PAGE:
Satica Nhem said she’s been “shaking up what’s comfortable” lately, after making the big, big move from Long Beach to the Big Apple.

For the singer-songwriter, Cambodian-American, Long Beach native, she first worried that leaving the LA area for a new East Coast chapter would stifle her creative process or her sense of self (she is after all, the one who wrote that hauntingly beautiful ballad-bop: Ode to LBC).

Luckily, she says her move has done just the opposite.

On Friday, her new single “Show Up” with Luc de la Croixx dropped—and she recorded it in her Brooklyn apartment. It’s her first release in two years and it’s got some funky groove work that your ears won’t want to miss out on. Show up and give it a listen here.

In recent months, she says she’s been making connections and finding inspiration on the streets of Dumbo, Brooklyn and all over that Apple.

When I spoke to Satica recently, I was grinning like the Cheshire Cat behind the phone when she told me she’d picked up my absolute favorite pastime: Walking around, dissociating while listening to music. Well, she put it in more positive terms.

“I have more opportunities to just be on my feet and I have a destination and I’m getting lost in my headphones,” she said. “Versus like in LA or Long Beach … I’m driving in my car listening to music but there’s a different feeling when you’re moving your whole body.”

She’s been stacking playlists as she makes her way around the city by foot or by subway—a dramatic departure from car-centric-here. Lately, she said she’s been craving music that has movement and songs that don’t necessarily involve a lot of heady lyrics or intense themes.

Satica in front of Poly Burger. Photo by Thomas R. Cordova.

“When I was in LA, I was in a different headspace. There, it was more like I just wanted to capture emotions or have things be super wordy. Whereas this, it’s more like I’m trusting my intuitions. I want to make music where I can walk and detach myself from my brain.”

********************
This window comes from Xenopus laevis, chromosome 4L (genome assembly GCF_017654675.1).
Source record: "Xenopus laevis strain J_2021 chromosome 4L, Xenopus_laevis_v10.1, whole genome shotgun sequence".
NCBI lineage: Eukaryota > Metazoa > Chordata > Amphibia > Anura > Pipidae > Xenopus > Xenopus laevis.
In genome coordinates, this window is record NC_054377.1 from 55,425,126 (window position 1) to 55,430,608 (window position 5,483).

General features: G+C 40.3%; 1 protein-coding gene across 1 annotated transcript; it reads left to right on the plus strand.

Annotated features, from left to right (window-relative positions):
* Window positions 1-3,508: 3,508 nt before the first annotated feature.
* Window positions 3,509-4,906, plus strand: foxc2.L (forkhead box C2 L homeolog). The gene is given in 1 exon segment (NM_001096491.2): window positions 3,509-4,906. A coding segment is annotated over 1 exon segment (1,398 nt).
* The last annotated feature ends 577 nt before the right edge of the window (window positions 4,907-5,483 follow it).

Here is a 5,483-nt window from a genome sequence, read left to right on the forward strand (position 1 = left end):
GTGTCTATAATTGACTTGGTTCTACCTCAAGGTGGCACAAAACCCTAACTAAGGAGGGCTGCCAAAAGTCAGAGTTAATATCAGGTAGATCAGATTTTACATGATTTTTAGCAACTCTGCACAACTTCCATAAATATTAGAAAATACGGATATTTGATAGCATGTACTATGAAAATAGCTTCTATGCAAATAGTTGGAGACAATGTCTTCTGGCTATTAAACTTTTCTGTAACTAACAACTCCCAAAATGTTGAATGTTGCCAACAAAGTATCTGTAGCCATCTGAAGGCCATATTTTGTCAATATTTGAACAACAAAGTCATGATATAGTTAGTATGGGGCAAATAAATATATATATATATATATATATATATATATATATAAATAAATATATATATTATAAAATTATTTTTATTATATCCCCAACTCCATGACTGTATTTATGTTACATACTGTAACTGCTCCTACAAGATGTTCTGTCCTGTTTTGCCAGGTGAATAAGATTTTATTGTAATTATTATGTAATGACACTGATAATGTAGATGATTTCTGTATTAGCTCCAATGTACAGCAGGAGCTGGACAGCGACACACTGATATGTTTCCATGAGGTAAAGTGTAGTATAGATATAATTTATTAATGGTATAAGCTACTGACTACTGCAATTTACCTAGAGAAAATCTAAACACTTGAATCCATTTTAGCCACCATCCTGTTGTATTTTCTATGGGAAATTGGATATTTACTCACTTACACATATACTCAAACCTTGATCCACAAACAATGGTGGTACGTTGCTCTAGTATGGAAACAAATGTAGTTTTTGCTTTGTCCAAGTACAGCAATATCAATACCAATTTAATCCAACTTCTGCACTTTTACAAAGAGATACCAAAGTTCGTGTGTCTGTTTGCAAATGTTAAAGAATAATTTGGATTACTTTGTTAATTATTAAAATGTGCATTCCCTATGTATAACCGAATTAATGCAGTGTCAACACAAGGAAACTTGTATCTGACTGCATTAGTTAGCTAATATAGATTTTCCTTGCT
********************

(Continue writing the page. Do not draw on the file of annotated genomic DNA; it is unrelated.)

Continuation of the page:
Before the move, she’d often write songs in her car, the shower or in the studio, on the spot, with others. But this sort of soundtracking of the movement of her daily life is already starting to alter the songs she’s writing in her head.

“I want to be in the moment, like, this is the soundtrack to all the things I’m observing,” she said. “I think I’m in a different era of maturity in my life. I can kind of forget about all the heavy stuff—if that makes sense.”

Here’s what’s been in Satica’s headphones lately and long before lately:

Q: Can you pinpoint the moment you realized that you wanted to be a musician? What memory springs to mind? 

A: I don’t have a particular moment “aha moment,” I have always been the hairbrush singing kid. I just remember singing as a child and being like, “This is it … This is what I’m meant to do forever.” Since then, I’ve dedicated my whole life around my art.

Q: If you had to pick a handful of albums that inspired you to start making music, what would they be?

A: Christina Aguilera – Self-titled album, Kanye West – “The College Dropout,” Tamia – “More”

Q: Favorite new artist? 


Q: Can you recall what was in your very first pile of CDs? 

A: I listened to all the CDs that my brother/sisters would buy, these are the ones I can recall:

  • Christina Aguilera- Self-titled album
  • Kanye West – “The College Dropout”
  • Sean Paul – “Dutty Rock”
  • Craig David – “Born to Do it”
  • Destiny’s Child – “The Writing’s On The Wall”
  • Blaque – “Blaque”

Q: Do you collect records or tapes at all? If so, what are the staples of your collection? 

A: Currently, I do have a small collection of records. My staples are Frank Ocean’s “Dear April,” The Temptations, The Beatles’ “Abbey Road.”